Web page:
Author: Lace Nguyen
“While in these positions, I started looking at micro businesses, and began to see that the problem was that before these businesses can get to the point where they can absorb VC funding, they need microfinance because they’re small,” she explained.
Revell then had to ask herself, “what exactly IS the problem with these businesses?”
The problem, she realized, was that because micro businesses have such high overheads, they have many layers of inefficient paperwork. These processes are very time consuming, and in the end, the micro entrepreneurs end up getting neglected.
This was the decisive reason why she, along with her co-founder, founded Boost Capital. A troubleshooter at heart, Revell was determined to make microfinance more affordable and accessible for those micro entrepreneurs.
An even playing field
As a successful woman in STEM, Revell could have faced enormous pressure to be perfect. In reality, while working in several male-dominated industries, she finds her networks extremely supportive. She acknowledges how lucky she was to have grown up in environments that encouraged women to succeed and challenge themselves, rather than hold them at a lower standard than men.
“I had family members who never once introduced the idea that a woman would not be able to achieve something that a man could, and I went to schools where that was the standard, as well. I went into the petroleum industry, which everybody would have thought to be an old boys club, but I went into a company where women thrived. I did my MBA at an institute that has one of the highest percentages of women learning, and I received a scholarship for that MBA that was to support women going to the school.”
All of these gave her an advantage when it came to having confidence in her work.
“I think that that attitude has very much created what I could only describe as a virtuous circle; I think I’m an equal, so then I’m treated as an equal. But the problem is, it’s very hard to get into that virtual virtuous circle,” she said. She understands that women may not always have the same criteria to allow them this type of thinking, so she encourages them to have faith in their efforts. Favorable results will help maintain confidence.
“I think that the nice thing about being in business, and especially about being an entrepreneur, is that your work is so closely tied to results,” she said. “I’ve not ever been in a business where I can’t point to my work and say, “this is what I’ve done.” If anybody wants to criticize me or my work, I can point to results, and I think that that’s the only way that you can stay confident in your work. Pointing to achievements, that’s an advantage.”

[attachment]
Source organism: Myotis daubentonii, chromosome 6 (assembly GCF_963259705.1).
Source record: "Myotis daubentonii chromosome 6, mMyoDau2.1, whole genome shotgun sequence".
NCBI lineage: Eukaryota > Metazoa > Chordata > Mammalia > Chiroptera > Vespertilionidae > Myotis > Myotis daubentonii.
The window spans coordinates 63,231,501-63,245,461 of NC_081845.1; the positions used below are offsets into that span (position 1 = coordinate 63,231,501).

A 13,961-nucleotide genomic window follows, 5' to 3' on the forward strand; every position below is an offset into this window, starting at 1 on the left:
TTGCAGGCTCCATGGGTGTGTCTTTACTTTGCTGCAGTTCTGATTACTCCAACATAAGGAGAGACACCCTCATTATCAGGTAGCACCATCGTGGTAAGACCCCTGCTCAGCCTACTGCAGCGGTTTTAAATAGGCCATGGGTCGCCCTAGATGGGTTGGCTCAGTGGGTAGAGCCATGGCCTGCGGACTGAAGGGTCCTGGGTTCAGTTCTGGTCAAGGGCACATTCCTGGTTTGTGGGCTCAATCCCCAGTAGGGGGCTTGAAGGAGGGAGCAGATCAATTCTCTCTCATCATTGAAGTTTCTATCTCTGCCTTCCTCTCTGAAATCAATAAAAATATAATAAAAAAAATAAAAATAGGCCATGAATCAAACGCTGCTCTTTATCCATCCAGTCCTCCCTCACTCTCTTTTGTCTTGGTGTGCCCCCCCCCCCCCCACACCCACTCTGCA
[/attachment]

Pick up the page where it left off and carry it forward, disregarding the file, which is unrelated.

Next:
Taking a step back
Ambitious as she may be, Revell thinks the biggest lesson she’s learned from creating her own company is to take a step back and look at the bigger picture.
“I think that sometimes I really get stuck in the day to day of running a company and building a team. But, it is very important to take a little bit of time and always make sure that you’re cognizant of the strategy choices and the growth choices, especially because that’s what’s going to end up driving much of the success of your company,” she explained. “I think that’s ultimately why it’s really great to participate in something like the SOSV accelerator because it forces me to make time to go through that thought process. The team at SOSV really guides and supports the discussion, and I think that’s really valuable because it’s something that’s so easy to forget about.”
Beyond hiring: diversity & inclusion in every step
When prompted on what advice she has for others in the industry, she stood by the idea of confidence, and the value of seeking other opinions.
“Work hard, and let the quality of your work speak for itself,” she said. “But beyond that, I think it is important to actively seek out mentors who can help you open doors, and then also give back by becoming a mentor yourself and doing as much as you can to feed back in.”
To add value to your company, she believes in creating an inclusive environment and pressing for gender balance as much as possible. Put forward candidates, not just because they’re women, but because they’re qualified, and they have the appreciable evidence to prove that they deserve to be there.
“I think that if you create an environment in which you have enough women in the room, and you create this expectation that everyone’s an equal team member, everyone will expect to be respected. You’ll have the standard of conduct that makes that the norm.”
Revell has proven that being a woman in this industry is not a shortcoming, but something to celebrate. By challenging societal norms and proving that she is more than just her gender, Revell has exceeded expectations and found extraordinary success — and this is only just the beginning.